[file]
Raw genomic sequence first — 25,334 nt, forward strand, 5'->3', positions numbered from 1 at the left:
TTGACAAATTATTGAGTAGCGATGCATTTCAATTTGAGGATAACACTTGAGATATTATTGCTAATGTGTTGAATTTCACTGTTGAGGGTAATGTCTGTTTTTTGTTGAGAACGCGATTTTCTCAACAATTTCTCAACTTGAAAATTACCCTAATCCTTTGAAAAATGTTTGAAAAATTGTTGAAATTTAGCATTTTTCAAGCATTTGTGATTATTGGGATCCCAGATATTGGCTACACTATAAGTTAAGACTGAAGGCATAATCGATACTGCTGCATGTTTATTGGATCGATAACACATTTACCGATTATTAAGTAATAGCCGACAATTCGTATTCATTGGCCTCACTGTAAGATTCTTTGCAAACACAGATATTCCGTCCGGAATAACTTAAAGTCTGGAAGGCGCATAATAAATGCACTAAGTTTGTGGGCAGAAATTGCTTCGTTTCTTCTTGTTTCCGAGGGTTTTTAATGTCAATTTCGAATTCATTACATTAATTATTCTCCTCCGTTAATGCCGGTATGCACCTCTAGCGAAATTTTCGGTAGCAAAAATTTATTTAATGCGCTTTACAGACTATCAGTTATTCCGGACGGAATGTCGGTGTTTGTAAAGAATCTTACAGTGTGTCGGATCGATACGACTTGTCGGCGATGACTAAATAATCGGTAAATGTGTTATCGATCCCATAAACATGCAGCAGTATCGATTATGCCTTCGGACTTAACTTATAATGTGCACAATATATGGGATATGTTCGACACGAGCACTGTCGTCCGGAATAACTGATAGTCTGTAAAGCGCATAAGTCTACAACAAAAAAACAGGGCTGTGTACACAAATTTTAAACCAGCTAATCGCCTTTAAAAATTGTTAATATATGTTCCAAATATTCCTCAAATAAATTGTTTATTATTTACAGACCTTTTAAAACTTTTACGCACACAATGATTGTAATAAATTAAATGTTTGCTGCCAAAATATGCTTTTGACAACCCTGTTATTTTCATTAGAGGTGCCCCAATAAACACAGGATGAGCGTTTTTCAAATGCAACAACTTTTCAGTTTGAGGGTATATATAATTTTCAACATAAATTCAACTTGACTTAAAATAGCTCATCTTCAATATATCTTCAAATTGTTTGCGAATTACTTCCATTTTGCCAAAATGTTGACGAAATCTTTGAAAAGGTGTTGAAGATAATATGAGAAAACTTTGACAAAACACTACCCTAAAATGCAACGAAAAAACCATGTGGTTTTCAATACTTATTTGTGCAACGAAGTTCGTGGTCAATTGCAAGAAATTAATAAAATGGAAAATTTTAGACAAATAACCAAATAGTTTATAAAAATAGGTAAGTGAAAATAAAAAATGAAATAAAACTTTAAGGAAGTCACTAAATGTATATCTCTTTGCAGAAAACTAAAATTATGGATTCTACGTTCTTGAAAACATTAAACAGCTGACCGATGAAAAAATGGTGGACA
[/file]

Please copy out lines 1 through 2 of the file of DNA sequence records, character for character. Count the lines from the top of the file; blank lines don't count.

Raw genomic sequence first — 25,334 nt, forward strand, 5'->3', positions numbered from 1 at the left:
TTGACAAATTATTGAGTAGCGATGCATTTCAATTTGAGGATAACACTTGAGATATTATTGCTAATGTGTTGAATTTCACTGTTGAGGGTAATGTCTGTTTTTTGTTGAGAACGCGATTTTCTCAACAATTTCTCAACTTGAAAATTACCCTAATCCTTTGAAAAATGTTTGAAAAATTGTTGAAATTTAGCATTTTTCAAGCATTTGTGATTATTGGGATCCCAGATATTGGCTACACTATAAGTTAAGACTGAAGGCATAATCGATACTGCTGCATGTTTATTGGATCGATAACACATTTACCGATTATTAAGTAATAGCCGACAATTCGTATTCATTGGCCTCACTGTAAGATTCTTTGCAAACACAGATATTCCGTCCGGAATAACTTAAAGTCTGGAAGGCGCATAATAAATGCACTAAGTTTGTGGGCAGAAATTGCTTCGTTTCTTCTTGTTTCCGAGGGTTTTTAATGTCAATTTCGAATTCATTACATTAATTATTCTCCTCCGTTAATGCCGGTATGCACCTCTAGCGAAATTTTCGGTAGCAAAAATTTATTTAATGCGCTTTACAGACTATCAGTTATTCCGGACGGAATGTCGGTGTTTGTAAAGAATCTTACAGTGTGTCGGATCGATACGACTTGTCGGCGATGACTAAATAATCGGTAAATGTGTTATCGATCCCATAAACATGCAGCAGTATCGATTATGCCTTCGGACTTAACTTATAATGTGCACAATATATGGGATATGTTCGACACGAGCACTGTCGTCCGGAATAACTGATAGTCTGTAAAGCGCATAAGTCTACAACAAAAAAACAGGGCTGTGTACACAAATTTTAAACCAGCTAATCGCCTTTAAAAATTGTTAATATATGTTCCAAATATTCCTCAAATAAATTGTTTATTATTTACAGACCTTTTAAAACTTTTACGCACACAATGATTGTAATAAATTAAATGTTTGCTGCCAAAATATGCTTTTGACAACCCTGTTATTTTCATTAGAGGTGCCCCAATAAACACAGGATGAGCGTTTTTCAAATGCAACAACTTTTCAGTTTGAGGGTATATATAATTTTCAACATAAATTCAACTTGACTTAAAATAGCTCATCTTCAATATATCTTCAAATTGTTTGCGAATTACTTCCATTTTGCCAAAATGTTGACGAAATCTTTGAAAAGGTGTTGAAGATAATATGAGAAAACTTTGACAAAACACTACCCTAAAATGCAACGAAAAAACCATGTGGTTTTCAATACTTATTTGTGCAACGAAGTTCGTGGTCAATTGCAAGAAATTAATAAAATGGAAAATTTTAGACAAATAACCAAATAGTTTATAAAAATAGGTAAGTGAAAATAAAAAATGAAATAAAACTTTAAGGAAGTCACTAAATGTATATCTCTTTGCAGAAAACTAAAATTATGGATTCTACGTTCTTGAAAACATTAAACAGCTGACCGATGAAAAAATGGTGGACA